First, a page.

-----Original Message-----
From: brin-l-boun...@mccmedia.com [mailto:brin-l-boun...@mccmedia.com] On
Behalf Of Kevin O'Brien
Sent: Wednesday, November 28, 2012 9:06 AM
To: brin-l@mccmedia.com
Subject: Re: Greens add to Greenhouse gasses

On 11/27/2012 5:18 PM, Dan Minette wrote:
>> "Really cheap power if we bootstrap by building one power satellite 
>> and use
> it for propulsion
>> lasers to bring up parts for thousands. "
> With all due respect, Keith, I've been hearing arguments like this for 
> 50 years.  One thing would help you establish credibility.  Can you 
> point to a design of yours that is used worldwide on a massive scale 
> in a major industry? No hard feelings, but it sounds like its even 
> less likely than earth bound solar cells.
Speaking of solar cells, this article looks interesting:
>A trade war over cheap solar involving Europe and China. That opens up
several interesting topics. 
>First, this is arguably the most important technology of the 21st century
since it not only provides 
>energy security but also addresses global heating. Second, the U.S. does
not appear in this story. 

But, the technology is extremely expensive, even the cheap version.  That is
why Germany is building coal plants to replace the nuclear plants, while
solar represents only 0.3% of the total energy supply.  
China is subsidizing it's solar panels in an attempt to gain a monopoly in
selling solar panals.  It doesn't really use them....I couldn't get a number
just on Chinese solar panels, but there total renewable (excluding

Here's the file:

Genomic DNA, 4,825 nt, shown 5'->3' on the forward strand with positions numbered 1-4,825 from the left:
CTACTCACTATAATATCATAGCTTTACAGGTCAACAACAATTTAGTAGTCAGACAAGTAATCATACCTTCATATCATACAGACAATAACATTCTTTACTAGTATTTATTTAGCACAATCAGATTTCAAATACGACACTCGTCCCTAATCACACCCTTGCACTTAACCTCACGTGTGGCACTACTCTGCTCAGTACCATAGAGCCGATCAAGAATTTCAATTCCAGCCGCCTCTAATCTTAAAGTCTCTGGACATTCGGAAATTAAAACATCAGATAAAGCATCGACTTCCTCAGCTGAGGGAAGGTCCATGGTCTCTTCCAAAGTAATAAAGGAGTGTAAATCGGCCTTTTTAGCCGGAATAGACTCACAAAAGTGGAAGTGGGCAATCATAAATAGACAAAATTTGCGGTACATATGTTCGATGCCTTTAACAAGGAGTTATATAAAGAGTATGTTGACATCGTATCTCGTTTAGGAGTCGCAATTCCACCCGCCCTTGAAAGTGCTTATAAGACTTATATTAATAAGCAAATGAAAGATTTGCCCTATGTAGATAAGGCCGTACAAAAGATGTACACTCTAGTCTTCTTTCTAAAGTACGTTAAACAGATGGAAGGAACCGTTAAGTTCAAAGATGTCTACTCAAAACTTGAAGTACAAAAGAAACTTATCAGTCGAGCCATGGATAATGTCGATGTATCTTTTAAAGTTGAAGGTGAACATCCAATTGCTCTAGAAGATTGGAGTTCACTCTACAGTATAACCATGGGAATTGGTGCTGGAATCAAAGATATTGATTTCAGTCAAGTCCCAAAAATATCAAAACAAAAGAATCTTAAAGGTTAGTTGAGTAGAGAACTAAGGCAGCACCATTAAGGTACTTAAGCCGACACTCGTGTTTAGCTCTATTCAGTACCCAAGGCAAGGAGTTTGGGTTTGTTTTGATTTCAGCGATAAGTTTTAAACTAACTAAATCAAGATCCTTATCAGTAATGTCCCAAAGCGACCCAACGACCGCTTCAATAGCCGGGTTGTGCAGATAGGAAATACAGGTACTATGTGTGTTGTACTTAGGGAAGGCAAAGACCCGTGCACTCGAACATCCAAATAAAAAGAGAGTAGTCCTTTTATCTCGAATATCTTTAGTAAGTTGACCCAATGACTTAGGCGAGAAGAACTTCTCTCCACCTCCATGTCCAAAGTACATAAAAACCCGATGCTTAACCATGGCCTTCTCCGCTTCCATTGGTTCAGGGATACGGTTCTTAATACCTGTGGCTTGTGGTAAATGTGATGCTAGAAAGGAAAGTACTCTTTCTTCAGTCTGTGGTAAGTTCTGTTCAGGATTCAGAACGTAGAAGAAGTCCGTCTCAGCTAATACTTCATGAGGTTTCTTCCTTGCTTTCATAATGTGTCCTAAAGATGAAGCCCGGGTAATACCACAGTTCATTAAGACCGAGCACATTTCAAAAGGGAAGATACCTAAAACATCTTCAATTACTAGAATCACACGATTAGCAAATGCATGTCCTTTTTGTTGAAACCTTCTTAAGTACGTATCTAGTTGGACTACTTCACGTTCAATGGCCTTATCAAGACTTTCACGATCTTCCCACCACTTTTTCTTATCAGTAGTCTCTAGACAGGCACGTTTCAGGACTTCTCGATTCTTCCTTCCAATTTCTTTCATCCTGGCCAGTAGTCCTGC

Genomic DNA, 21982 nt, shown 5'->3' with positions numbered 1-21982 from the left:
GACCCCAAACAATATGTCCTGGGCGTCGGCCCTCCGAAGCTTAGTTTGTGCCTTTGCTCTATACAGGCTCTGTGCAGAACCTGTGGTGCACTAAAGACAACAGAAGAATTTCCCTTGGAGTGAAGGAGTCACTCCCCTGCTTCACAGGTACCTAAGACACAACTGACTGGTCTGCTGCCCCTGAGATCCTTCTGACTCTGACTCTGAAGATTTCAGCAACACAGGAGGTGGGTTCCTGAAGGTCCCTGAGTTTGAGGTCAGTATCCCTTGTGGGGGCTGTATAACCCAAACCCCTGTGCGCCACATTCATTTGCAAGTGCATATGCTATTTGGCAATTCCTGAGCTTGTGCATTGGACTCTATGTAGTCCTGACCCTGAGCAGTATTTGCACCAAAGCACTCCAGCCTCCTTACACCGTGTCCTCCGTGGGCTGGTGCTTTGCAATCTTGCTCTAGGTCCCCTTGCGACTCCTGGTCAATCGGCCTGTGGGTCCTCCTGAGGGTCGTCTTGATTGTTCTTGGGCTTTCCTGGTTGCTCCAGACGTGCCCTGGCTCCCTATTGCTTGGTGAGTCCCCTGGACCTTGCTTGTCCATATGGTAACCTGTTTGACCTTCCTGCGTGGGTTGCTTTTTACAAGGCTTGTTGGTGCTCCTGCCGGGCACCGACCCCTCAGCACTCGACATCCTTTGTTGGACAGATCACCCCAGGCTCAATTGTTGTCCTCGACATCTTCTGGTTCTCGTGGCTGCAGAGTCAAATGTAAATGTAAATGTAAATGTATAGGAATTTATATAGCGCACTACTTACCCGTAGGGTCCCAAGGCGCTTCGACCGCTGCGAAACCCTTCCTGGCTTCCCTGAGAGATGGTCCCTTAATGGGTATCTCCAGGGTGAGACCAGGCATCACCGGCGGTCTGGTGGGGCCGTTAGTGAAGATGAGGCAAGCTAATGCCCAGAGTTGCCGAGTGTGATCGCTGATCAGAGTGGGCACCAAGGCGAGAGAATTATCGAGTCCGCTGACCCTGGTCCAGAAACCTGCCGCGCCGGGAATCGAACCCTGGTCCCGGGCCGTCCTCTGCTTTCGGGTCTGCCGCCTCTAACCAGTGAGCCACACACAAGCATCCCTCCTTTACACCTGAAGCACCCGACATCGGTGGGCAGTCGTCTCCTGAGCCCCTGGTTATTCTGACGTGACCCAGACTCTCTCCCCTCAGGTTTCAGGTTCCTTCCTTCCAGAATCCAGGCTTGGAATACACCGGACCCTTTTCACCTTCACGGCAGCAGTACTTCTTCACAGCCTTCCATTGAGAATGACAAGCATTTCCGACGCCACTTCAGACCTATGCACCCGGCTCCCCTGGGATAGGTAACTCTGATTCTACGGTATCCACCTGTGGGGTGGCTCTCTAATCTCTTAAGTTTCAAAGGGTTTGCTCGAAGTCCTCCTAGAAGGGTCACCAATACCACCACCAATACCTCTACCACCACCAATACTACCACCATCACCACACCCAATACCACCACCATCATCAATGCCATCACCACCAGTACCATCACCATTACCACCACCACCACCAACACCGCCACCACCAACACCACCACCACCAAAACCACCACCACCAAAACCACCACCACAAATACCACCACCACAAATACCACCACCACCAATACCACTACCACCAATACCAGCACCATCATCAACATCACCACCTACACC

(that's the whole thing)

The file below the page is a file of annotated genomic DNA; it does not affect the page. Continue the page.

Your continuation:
hydroelectric and wood) is 0.2% of their energy consumption, and wind is
much cheaper, so maybe they have 0.01%-0.05% solar.

They have a natural advantage in that they can just dump the toxic byproduct
of making solar cells instead of processing them.  That cuts material costs
tremendously.  They used the low price tactic to drive out virtually all
other rare earth suppliers a bit over a decade ago, and are now in a
position where the startup costs are high for other countries, and any
country with pollution regulations would have a hard time competing.  So,
using this tactic, they could keep a monopoly, once they established it.
But, since solar power is a feel good luxury, and shows no sign of being an
important part of any ecconomy, they cannot use it as a political weapon.  A
country can do without solar power; it cannot do without rare earths.

Nuclear power and biofuels from synthetic biology and bioengineering are far
more likely to be used as green energy sources.  One advange each has is
that the development of efficient storage is not required for their use.  In
a real sense, solar needs two breakthroughs that we cannot see to be
effective.  Wind just needs one, effective storage.  The lack of it is why
wind power cannot be counted on as part of peak demand.  It only made sense
when natural gas was expensive.

Dan M.


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